Law to ban new leasehold houses “not ruled out”

(Title Image:

Over the last few months, there’ve been a number of backbench member’s debates on issues around leasehold properties – some of which seriously impact people’s finances and quality of life. This time it’s taken the form of a proposal for a new law from Mick Antoniw AM (Lab, Pontypridd).

His proposed law would abolish the building of new leasehold houses in Wales (by compelling local authorities to reject planning applications for leasehold developments) and improve awareness of the issues around leaseholds in cases where they already exist.

Mick acknowledged a voluntary agreement between the Welsh Government and developers not to build new leasehold houses, but believed the issue should be put “beyond future doubt”. Leaseholding was a feudal relic of the 11th Century and holds people to ransom – though he accepted that leaseholds may still be appropriate for shared buildings like apartments.

It was within the Senedd’s powers to lead the way on this and send a message to developers that leaseholds were no longer acceptable.

Sian Gwenllian AM (Plaid, Arfon) highlighted that 57% of households regret buying a leasehold property; many of them may not have realised what they were signing up to. A disproportionately high proportion of new leasehold properties were being built in north Wales too.

John Griffiths AM (Lab, Newport East) reiterated that issues like a doubling of ground rent after a certain period of time aren’t adequately explained to people before they buy a leasehold. Gareth Bennett AM (UKIP, South Wales Central) highlighted the negative impact a leasehold can have on resale value.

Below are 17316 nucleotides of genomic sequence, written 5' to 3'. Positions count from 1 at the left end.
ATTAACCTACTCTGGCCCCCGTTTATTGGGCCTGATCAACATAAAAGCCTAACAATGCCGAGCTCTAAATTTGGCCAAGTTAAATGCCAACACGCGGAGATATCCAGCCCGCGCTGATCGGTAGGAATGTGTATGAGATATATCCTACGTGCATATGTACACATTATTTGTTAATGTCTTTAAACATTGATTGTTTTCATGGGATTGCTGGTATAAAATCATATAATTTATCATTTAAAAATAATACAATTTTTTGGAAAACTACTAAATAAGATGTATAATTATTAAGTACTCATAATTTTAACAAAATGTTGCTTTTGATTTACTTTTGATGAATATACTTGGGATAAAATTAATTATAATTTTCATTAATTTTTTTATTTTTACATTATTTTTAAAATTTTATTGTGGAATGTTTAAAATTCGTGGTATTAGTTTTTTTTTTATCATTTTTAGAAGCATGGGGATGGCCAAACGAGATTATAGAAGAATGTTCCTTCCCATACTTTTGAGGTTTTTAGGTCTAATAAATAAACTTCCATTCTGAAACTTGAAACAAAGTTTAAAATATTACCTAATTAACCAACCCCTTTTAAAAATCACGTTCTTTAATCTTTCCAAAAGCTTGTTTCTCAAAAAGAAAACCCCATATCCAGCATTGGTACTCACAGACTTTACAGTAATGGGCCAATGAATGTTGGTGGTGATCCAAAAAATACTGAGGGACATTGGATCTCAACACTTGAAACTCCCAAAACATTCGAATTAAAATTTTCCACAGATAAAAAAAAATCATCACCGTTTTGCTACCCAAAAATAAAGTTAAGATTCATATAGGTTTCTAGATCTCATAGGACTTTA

Jane Hutt AM (Lab, Vale of Glamorgan) raised concerns that the Welsh Government’s Help to Buy scheme was being used by first-time buyers to buy leasehold properties at Barry Waterfront.

Replying on behalf of the government, Public Services Secretary, Alun Davies (Lab, Blaenau Gwent), said there was very little justification for new leaseholds. Help to Buy will no longer be used to support the purchase of new leasehold homes, while the Welsh and UK governments were working together to come up with an alternative to leasehold (commonhold) based on the recommendations of the Law Commission.

The Welsh Government hasn’t ruled out introducing a law, but due to the complexity of property law, and without a detailed proposal on the table, the government couldn’t commit to supporting it.

Mick appreciated the work that had already been undertaken, but didn’t believe promises from the major housebuilders were “worth the paper they’re written on”. A law would give ourselves and future generations clarity on where we all stand.

The proposal was, nevertheless, agreed unanimously (but that doesn’t mean a law will be introduced, Mick would have to win a ballot first if he wanted to introduce a law himself).

  • 12